A key instrument of changing times

Piano prodigy Li Yundi is the pride of Shenzhen.

Russian pianist Galina Chistiakova says she has never experienced anything like the 16 days she spent in Guangdong province’s Shenzhen city earlier this month.

The 24-year-old says it has been a blur of immersing herself in Chinese culture amid a whirl of piano competitions.

“This is the most difficult competition I have taken (part in),” Chistiakova, who took first prize, says.

“I feel like a sportswoman in the Olympic Games, as I have to play two concertos without a break in the final. But my stay in Shenzhen is a perfect experience. I didn’t have to worry about anything and could concentrate totally on my performance.”

She had never even heard of the metropolis, she says, until she entered the China Shenzhen International Piano Concerto Competition. That’s despite Shenzhen’s domestic identification as the country’s “Piano City”.

The contestants stayed with about 30 host families, most of whom are well-to-do and have children studying piano.

Chistiakova’s hosts provided her with an independent sleeping room and bathroom, three daily meals, a car to drive her to and from the performance venue, and a Boston piano for practicing.

“I have participated in many competitions around the world, but never in my life there was anything like this,” she says.

It was a special experience for her host mother, Deng Lihong, too.

The real estate investor was grateful for the chance to expose her 12-year-old daughter to piano through interactions with Chistiakova. She also met prospective tutors for her daughter through her involvement with the competition.

These are ideal experiences for residents, who embrace Shenzhen as the country’s Piano City.

There were more than 100,000 pianos in the city in 2004, Shenzhen’s Culture, Sports and Tourism Administration says.

The popularization of the piano began its crescendo in 2000, when Shenzhen Art School student Li Yundi claimed the first prize at the Chopin International Piano Competition. A monument in the school now commemorates that historical moment.

Li’s instructor, Dan Zhaoyi, still teaches at the school. Dan coached a number of other winners of international competitions, including Chen Sa, Zhang Haochen and Zuo Zhang.

Last year, Dan was named by the government of Shenzhen as one of the 30 most important figures of the Shenzhen Special Economic Zone’s three-decade history. He was the only one from the art world.

Dan gave up his teaching post at the Sichuan Conservatory of Music in 1995 and became an instructor at Shenzhen Art School, a secondary school that offers a lower-level diploma than the conservatory.

Dan says income was a major motivator, because Shenzhen offered him a salary that was four times what he was earning at the Sichuan school.

While it’s one of China’s most economically advanced cities, Shenzhen was also known as a “desert of culture” because of its myopic focus on economic development. The piano has proven to be the oasis.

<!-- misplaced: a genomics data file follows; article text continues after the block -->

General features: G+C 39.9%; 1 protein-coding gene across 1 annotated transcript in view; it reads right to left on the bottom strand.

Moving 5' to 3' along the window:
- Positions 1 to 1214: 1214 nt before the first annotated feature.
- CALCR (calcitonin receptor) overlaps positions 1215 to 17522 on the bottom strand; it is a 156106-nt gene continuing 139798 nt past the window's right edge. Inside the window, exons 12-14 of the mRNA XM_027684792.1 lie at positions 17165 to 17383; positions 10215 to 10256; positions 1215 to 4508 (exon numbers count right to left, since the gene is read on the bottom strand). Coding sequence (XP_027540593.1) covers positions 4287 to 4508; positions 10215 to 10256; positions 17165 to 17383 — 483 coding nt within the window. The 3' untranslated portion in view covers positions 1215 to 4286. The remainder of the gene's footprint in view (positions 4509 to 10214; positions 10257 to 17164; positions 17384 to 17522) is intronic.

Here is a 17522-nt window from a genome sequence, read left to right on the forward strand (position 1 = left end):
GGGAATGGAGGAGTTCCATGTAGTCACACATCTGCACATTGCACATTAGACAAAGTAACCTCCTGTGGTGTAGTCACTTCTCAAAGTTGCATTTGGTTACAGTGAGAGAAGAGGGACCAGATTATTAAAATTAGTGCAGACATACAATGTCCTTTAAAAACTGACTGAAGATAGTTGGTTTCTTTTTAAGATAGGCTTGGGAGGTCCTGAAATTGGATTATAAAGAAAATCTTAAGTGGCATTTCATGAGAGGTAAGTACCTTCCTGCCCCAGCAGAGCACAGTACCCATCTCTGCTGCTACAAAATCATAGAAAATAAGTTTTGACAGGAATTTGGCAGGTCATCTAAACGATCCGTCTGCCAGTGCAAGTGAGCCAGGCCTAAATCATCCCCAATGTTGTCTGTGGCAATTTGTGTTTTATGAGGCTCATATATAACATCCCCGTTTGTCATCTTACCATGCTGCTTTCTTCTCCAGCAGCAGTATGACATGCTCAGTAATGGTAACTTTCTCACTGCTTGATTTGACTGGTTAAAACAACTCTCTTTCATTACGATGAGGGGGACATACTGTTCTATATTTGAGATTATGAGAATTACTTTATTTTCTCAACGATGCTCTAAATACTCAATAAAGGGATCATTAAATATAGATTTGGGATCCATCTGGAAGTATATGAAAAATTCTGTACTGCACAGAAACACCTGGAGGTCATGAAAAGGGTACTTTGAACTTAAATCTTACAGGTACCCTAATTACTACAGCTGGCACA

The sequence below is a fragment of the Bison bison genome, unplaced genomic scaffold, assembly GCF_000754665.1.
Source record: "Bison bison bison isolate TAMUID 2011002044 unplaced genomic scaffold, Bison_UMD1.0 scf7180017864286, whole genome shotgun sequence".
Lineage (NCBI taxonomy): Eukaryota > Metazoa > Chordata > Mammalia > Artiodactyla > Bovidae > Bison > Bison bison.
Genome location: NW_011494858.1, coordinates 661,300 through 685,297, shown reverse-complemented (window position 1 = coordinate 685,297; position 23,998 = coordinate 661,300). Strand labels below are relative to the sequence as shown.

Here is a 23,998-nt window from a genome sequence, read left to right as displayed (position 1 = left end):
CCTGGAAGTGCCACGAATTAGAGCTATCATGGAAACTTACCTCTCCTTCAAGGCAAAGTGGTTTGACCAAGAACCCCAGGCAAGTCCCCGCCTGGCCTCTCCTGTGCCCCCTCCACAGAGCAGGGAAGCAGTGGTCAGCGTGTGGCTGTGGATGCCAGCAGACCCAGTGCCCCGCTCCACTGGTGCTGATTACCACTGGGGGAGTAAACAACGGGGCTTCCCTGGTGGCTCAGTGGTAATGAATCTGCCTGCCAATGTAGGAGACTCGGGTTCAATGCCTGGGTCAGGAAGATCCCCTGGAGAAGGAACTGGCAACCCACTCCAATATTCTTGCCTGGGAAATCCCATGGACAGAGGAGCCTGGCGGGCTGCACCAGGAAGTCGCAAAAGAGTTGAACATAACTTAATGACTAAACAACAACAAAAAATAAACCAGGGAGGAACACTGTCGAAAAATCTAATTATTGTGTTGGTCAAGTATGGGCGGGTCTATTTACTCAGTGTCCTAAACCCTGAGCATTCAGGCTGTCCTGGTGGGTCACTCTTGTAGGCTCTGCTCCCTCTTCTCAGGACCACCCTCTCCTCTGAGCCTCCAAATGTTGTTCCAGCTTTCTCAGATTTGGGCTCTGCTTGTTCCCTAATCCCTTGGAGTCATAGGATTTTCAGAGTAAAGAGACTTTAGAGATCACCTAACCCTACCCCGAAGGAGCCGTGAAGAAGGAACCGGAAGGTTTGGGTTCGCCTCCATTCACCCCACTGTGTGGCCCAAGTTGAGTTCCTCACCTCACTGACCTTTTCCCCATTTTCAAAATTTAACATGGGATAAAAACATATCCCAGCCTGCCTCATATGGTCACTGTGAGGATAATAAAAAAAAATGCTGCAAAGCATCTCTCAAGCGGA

The image of pianist Lang Lang covers advertisements for China Merchants Bank and for the 2011 Universiade at the airport and along the streets.

Piano recitals are often staged in the Grand Theater and Concert Hall of Shenzhen. The Shenzhen International Piano Concerto Competition was founded in 2006 as one of the three international piano competitions in China and one of the few piano concerto competitions in the world.

And while the piano has come to fill the void created by Shenzhen’s relentless pursuit of economic development, it has also boosted that development.

A massive market has sprung up around piano training centers. There are a plethora of schools named after celebrated performers like Kong Xiangdong, Zhou Guangren and Liu Shikun.

The yearly number of people taking graded piano examinations in Shenzhen has increased from a few hundred in the 1990s to more than 10,000.

The piano is a key component of the “culture-based city” development strategy the city government announced in 2003.

The plan calls for the creation of “two cities and one capital” – the “City of Libraries”, the “City of Piano” and the “Capital of Design”.

Shenzhen was designated as a UNESCO City of Design in 2008 and has cultivated one of the country’s best library service systems and dozens of community libraries. But it has yet to be officially recognized as “Piano City”.

While it abounds in first-class concert halls, few pianists reside here. Most performers who have graduated from Shenzhen Art School have moved elsewhere.

It’s unlikely Shenzhen will construct another conservatory, because Guangdong’s nearby provincial capital Guangzhou already hosts the Xinghai Conservatory of Music.

But Dan contends the popularization of piano education is vital and that Shenzhen can do more for it.

Israeli pianist Arie Vardi, a judge of the second Shenzhen International Piano Concerto Competition, believes the economic development of Shenzhen enables its “Piano City” identity to manifest, because it enables more families to afford a piano.

“If every house in Shenzhen has a piano, then more children can play the piano – not to become professionals, but because the piano is the best instrument for general music education,” he says.

Although no Chinese contestant won prizes at this year’s piano concerto competition, Vardi believes the contest increases the instrument’s profile in Shenzhen.

“A competition in a city is an education element not only for the contestants but also for the public, because the public will get involved in the competition,” he says.

“They will talk about it, come to see who is good and compare the outcome. If you ask me how Shenzhen will become a Piano City, it’s because of good schools, teachers and students, many concerts, as well as a successful competition.”

Mu Qian (China Daily) / November 23, 2011

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